ReactJS : designing better component api (Functional)

08 May 2020

Part 1 of this post is available at designing better component api - UI

Part 2 : For Functional / Large UI components

In part 1 we discussed the API for primitive UI components. In this we will discuss about Functional (not stateless) components or some large UI components composed using primitive UI components.

Derive value from existing data

Refrain yourself from passing unwanted props, where its values can be derived from the other props which we are already passing to the component. Consider the example below. We are passing an array of players and total count of them as props

// bad
const PlayerList = ({ players, totalPlayerCount }) => {
   if (totalPlayerCount === 0) {
       // render empty message
   }
   // render player list
}

In this we can derive the totalPlayerCount from the array of players itself using the .length property. Thus we can reduce the number of props we are passing into.

// better
const PlayerList = ({ players }) => {
   if (players.length === 0) {
       // render empty message
   }
   // render player list
}

Pass minimal data required for the component to render

I have seen many beginners passing the whole object to the component and use only one or two properties inside the component. This will make the component difficult to optimize and test.

// bad
const Player = ({ player }) => {
 return (
   <div>
     <div>{player.name}</div>
     <div>{player.score}</div>
   </div>
 )
}

In the above example player can have 20 or 30 properties which are not used in the Player component. So instead of passing the player object, if pass the only properties needed for this component like name & score will make this component simpler and easy to optimize.

const Player = ({ name, score }) => {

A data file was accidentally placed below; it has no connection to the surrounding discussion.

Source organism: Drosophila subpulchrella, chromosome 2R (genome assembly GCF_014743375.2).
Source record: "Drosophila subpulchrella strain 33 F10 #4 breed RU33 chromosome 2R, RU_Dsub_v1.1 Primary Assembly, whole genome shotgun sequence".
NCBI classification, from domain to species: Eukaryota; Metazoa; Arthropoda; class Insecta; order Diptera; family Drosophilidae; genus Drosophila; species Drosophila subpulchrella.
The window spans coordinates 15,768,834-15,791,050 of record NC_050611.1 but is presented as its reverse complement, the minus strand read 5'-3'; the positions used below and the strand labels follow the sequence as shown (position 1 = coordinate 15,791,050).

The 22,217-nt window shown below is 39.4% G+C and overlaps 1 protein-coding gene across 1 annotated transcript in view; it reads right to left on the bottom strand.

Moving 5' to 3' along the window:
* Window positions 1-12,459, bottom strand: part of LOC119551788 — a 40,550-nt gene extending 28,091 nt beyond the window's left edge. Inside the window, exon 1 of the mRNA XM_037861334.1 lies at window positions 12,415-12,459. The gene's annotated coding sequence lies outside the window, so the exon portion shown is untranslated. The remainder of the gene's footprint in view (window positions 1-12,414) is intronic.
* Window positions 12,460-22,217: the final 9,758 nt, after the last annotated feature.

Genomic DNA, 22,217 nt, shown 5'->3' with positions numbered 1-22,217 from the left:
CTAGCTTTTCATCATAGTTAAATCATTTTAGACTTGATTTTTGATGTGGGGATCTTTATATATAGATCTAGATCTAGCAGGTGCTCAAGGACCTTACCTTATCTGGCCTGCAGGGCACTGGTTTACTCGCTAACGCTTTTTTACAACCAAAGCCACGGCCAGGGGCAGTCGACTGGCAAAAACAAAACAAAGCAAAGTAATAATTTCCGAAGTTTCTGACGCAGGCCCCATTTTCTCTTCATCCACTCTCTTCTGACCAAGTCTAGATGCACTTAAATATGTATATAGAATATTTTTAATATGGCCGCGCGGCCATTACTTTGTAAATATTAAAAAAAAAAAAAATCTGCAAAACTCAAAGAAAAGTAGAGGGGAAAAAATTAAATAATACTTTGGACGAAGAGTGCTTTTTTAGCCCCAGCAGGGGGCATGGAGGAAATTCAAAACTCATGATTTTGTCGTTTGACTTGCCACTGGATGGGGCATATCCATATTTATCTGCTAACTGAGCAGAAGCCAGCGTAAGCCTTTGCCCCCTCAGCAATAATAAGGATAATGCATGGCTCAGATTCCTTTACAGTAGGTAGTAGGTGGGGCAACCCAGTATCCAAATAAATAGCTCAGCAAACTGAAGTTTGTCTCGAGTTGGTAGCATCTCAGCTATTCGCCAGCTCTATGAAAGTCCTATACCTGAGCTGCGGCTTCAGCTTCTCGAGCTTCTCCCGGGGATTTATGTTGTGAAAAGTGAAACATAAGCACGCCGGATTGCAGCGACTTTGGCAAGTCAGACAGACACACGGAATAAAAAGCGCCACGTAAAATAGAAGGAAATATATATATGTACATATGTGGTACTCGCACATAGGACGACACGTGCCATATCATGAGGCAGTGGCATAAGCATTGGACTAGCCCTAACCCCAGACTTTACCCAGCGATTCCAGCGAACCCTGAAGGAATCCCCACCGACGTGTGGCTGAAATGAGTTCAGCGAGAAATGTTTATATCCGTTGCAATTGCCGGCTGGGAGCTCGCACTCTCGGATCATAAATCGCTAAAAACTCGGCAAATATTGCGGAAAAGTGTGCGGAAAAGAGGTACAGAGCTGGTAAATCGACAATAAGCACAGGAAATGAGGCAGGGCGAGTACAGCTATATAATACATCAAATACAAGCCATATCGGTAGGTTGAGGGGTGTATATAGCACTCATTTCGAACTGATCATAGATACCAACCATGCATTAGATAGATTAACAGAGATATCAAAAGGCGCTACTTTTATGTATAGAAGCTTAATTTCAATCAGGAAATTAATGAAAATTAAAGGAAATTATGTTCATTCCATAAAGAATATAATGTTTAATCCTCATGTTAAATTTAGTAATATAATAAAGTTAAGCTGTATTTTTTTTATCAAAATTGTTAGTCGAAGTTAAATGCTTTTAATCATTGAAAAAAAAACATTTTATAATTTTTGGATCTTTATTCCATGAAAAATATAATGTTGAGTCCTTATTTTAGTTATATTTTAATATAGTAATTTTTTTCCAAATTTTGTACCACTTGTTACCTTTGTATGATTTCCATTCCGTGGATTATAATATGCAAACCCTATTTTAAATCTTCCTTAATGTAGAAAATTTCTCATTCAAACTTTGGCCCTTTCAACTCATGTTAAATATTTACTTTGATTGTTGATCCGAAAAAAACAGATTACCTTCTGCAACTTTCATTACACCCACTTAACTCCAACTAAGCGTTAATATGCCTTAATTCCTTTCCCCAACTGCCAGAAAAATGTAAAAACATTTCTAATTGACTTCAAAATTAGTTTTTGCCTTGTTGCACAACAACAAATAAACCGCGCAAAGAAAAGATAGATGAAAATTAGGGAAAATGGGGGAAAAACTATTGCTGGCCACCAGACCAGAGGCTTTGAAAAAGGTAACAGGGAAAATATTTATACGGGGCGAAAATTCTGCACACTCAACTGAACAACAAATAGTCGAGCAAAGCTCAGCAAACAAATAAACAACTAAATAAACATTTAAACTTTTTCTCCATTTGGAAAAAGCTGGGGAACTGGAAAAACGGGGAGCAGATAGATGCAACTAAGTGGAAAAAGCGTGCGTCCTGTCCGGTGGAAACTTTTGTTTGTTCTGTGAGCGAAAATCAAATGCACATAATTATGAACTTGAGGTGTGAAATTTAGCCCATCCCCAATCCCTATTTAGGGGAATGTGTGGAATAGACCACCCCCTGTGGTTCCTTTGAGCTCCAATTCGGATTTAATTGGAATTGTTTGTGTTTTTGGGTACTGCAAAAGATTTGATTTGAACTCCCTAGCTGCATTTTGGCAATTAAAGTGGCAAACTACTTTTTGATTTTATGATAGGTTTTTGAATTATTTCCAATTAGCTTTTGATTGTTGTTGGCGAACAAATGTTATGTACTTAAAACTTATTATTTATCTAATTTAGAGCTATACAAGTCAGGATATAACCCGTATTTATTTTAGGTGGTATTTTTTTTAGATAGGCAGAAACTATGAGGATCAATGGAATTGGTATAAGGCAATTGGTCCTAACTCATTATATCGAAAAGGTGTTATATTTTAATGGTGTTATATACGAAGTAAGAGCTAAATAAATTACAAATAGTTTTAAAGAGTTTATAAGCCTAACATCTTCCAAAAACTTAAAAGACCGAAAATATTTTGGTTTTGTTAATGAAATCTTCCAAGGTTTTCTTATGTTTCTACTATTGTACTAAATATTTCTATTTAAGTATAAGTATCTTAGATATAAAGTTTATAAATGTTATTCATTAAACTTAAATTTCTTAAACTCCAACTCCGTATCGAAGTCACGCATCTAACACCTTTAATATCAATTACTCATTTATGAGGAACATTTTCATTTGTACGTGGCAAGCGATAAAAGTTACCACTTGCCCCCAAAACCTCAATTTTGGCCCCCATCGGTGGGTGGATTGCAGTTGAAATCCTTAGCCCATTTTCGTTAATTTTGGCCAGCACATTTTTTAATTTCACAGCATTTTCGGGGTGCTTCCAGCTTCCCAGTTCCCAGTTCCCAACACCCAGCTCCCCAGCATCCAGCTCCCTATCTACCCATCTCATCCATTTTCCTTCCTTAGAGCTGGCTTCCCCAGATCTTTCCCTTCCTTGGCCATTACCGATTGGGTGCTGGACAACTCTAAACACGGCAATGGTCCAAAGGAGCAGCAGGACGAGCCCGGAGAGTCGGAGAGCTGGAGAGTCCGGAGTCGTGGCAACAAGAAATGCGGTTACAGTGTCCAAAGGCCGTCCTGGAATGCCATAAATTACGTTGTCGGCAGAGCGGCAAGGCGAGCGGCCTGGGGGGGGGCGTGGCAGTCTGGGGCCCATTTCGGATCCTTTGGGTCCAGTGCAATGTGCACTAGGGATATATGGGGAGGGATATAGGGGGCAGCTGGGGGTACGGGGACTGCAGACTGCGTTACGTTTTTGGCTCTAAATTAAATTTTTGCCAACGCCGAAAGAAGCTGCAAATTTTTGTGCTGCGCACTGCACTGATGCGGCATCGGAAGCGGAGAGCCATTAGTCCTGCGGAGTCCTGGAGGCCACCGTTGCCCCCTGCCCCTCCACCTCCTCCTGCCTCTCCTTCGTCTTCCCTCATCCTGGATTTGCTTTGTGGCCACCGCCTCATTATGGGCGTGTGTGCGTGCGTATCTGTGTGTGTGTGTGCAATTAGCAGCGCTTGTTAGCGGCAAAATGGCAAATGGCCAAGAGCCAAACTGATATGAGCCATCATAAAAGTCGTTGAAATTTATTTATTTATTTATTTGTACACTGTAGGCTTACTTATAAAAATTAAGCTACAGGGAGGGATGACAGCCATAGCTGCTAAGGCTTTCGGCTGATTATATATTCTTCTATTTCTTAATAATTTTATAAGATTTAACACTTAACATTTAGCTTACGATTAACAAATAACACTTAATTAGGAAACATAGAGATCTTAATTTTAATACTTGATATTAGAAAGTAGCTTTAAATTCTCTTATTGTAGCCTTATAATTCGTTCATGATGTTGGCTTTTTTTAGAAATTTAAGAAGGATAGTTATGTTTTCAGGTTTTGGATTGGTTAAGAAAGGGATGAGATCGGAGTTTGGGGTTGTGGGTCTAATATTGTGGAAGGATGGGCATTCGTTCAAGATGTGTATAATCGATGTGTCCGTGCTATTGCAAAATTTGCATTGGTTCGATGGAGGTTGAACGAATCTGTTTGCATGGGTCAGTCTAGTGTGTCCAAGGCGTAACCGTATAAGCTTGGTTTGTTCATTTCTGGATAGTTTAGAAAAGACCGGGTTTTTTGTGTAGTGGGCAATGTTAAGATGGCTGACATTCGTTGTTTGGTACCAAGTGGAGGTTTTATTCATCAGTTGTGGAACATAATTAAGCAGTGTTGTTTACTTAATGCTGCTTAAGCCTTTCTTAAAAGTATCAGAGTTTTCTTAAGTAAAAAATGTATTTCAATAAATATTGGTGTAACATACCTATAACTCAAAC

return (
   <div>
     <div>{name}</div>
     <div>{score}</div>
   </div>
 )
}

function.bind instead of calling from inside.

Sometimes passing minimum data into components won’t work because we might need to pass the whole data into an action. Considering the code below, we can’t avoid passing the player object because it is required as the parameter for onSelect method.

// bad
const Player = ({ player, onSelect }) => {
 return (
   <div>
     <div>{player.name}</div>
     <div>{player.score}</div>
     <div><button onClick={() => onSelect(player)}>Select</button></div>
   </div>
 )
}

In such a case, bind the onSelect method with the player object and pass it to the component.

// better
const Player = ({ name, score, onSelect }) => {
 return (
   <div>
     <div>{name}</div>
     <div>{score}</div>
     <div><button onSelect={onSelect}>Select</button></div>
   </div>
 )
}
 
// usage
 
<Player
 name={player.name}
 score={player.score}
 onSelect={handleSelect.bind(this, player)}
/>

Now the <Player /> component is no more depended on whole player object and we can pass only the name & score to it.

remove unwanted arrow functions wrapping

This is a common pattern I have seen in many codebase that instead of just passing the function to event listeners, they will be wrapped inside unnecessary arrow functions.

// bad
const Player = ({ player, onSelect }) => {
 return (
   <div>
     <div>{player.name}</div>
     <div>{player.score}</div>
     <div><button onClick={(evt) => onSelect(evt)}>Select</button></div>
   </div>
 )
}

This mistake is mostly done by newbies who got confused between these two usages, onClick={onSelect} and onClick={onSelect()}. The later will cause function invocation on each re-render and to fix this they wrap in an arrow function.

// better
const Player = ({ name, score, onSelect }) => {
 return (
   <div>
     <div>{name}</div>
     <div>{score}</div>
     <div><button onclick={onSelect}>Select</button></div>
   </div>
 )
}

Adding an arrow function does not necessarily add any performance overhead, but it can cause logical errors in case we decide to add a new param or remove a param later. In such cases we have to make changes in all the instances of this unnecessary wrapping along the way from top most to the child component.

In case of onClick={onSelect} the changes required are only in 2 places, in function definition and at where it invokes.

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